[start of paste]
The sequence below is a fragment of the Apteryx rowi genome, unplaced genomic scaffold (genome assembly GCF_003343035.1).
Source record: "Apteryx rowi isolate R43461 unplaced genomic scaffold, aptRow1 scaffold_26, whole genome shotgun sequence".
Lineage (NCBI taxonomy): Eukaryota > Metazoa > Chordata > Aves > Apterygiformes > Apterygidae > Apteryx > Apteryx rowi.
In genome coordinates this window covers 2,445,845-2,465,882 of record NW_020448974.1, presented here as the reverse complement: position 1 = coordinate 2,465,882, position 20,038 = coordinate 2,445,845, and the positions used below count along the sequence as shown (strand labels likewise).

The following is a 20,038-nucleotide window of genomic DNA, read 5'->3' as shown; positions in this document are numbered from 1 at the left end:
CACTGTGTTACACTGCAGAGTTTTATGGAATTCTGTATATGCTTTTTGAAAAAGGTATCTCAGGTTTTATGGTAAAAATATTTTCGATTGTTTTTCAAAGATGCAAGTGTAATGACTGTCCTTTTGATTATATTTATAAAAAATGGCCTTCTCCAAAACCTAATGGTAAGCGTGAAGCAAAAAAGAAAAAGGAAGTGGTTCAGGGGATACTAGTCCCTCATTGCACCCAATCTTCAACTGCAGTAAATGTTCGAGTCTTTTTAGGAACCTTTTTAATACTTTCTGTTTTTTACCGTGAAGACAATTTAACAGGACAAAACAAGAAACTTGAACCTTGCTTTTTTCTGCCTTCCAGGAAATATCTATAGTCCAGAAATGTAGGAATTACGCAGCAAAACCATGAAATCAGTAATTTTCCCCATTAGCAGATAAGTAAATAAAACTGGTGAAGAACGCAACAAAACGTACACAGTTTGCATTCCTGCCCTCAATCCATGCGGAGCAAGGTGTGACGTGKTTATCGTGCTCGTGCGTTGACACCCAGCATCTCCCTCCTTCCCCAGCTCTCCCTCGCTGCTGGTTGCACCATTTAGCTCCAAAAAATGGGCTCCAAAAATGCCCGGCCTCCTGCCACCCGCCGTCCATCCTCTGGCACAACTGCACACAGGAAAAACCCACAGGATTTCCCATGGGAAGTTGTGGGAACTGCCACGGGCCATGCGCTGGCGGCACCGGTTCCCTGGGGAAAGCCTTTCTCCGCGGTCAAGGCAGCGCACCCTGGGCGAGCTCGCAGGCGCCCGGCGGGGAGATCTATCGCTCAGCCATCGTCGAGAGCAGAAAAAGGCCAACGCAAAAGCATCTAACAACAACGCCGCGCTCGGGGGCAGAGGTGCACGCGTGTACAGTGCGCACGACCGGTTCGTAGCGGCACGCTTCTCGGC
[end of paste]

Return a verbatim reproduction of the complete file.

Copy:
The sequence below is a fragment of the Apteryx rowi genome, unplaced genomic scaffold (genome assembly GCF_003343035.1).
Source record: "Apteryx rowi isolate R43461 unplaced genomic scaffold, aptRow1 scaffold_26, whole genome shotgun sequence".
Lineage (NCBI taxonomy): Eukaryota > Metazoa > Chordata > Aves > Apterygiformes > Apterygidae > Apteryx > Apteryx rowi.
In genome coordinates this window covers 2,445,845-2,465,882 of record NW_020448974.1, presented here as the reverse complement: position 1 = coordinate 2,465,882, position 20,038 = coordinate 2,445,845, and the positions used below count along the sequence as shown (strand labels likewise).

The following is a 20,038-nucleotide window of genomic DNA, read 5'->3' as shown; positions in this document are numbered from 1 at the left end:
CACTGTGTTACACTGCAGAGTTTTATGGAATTCTGTATATGCTTTTTGAAAAAGGTATCTCAGGTTTTATGGTAAAAATATTTTCGATTGTTTTTCAAAGATGCAAGTGTAATGACTGTCCTTTTGATTATATTTATAAAAAATGGCCTTCTCCAAAACCTAATGGTAAGCGTGAAGCAAAAAAGAAAAAGGAAGTGGTTCAGGGGATACTAGTCCCTCATTGCACCCAATCTTCAACTGCAGTAAATGTTCGAGTCTTTTTAGGAACCTTTTTAATACTTTCTGTTTTTTACCGTGAAGACAATTTAACAGGACAAAACAAGAAACTTGAACCTTGCTTTTTTCTGCCTTCCAGGAAATATCTATAGTCCAGAAATGTAGGAATTACGCAGCAAAACCATGAAATCAGTAATTTTCCCCATTAGCAGATAAGTAAATAAAACTGGTGAAGAACGCAACAAAACGTACACAGTTTGCATTCCTGCCCTCAATCCATGCGGAGCAAGGTGTGACGTGKTTATCGTGCTCGTGCGTTGACACCCAGCATCTCCCTCCTTCCCCAGCTCTCCCTCGCTGCTGGTTGCACCATTTAGCTCCAAAAAATGGGCTCCAAAAATGCCCGGCCTCCTGCCACCCGCCGTCCATCCTCTGGCACAACTGCACACAGGAAAAACCCACAGGATTTCCCATGGGAAGTTGTGGGAACTGCCACGGGCCATGCGCTGGCGGCACCGGTTCCCTGGGGAAAGCCTTTCTCCGCGGTCAAGGCAGCGCACCCTGGGCGAGCTCGCAGGCGCCCGGCGGGGAGATCTATCGCTCAGCCATCGTCGAGAGCAGAAAAAGGCCAACGCAAAAGCATCTAACAACAACGCCGCGCTCGGGGGCAGAGGTGCACGCGTGTACAGTGCGCACGACCGGTTCGTAGCGGCACGCTTCTCGGC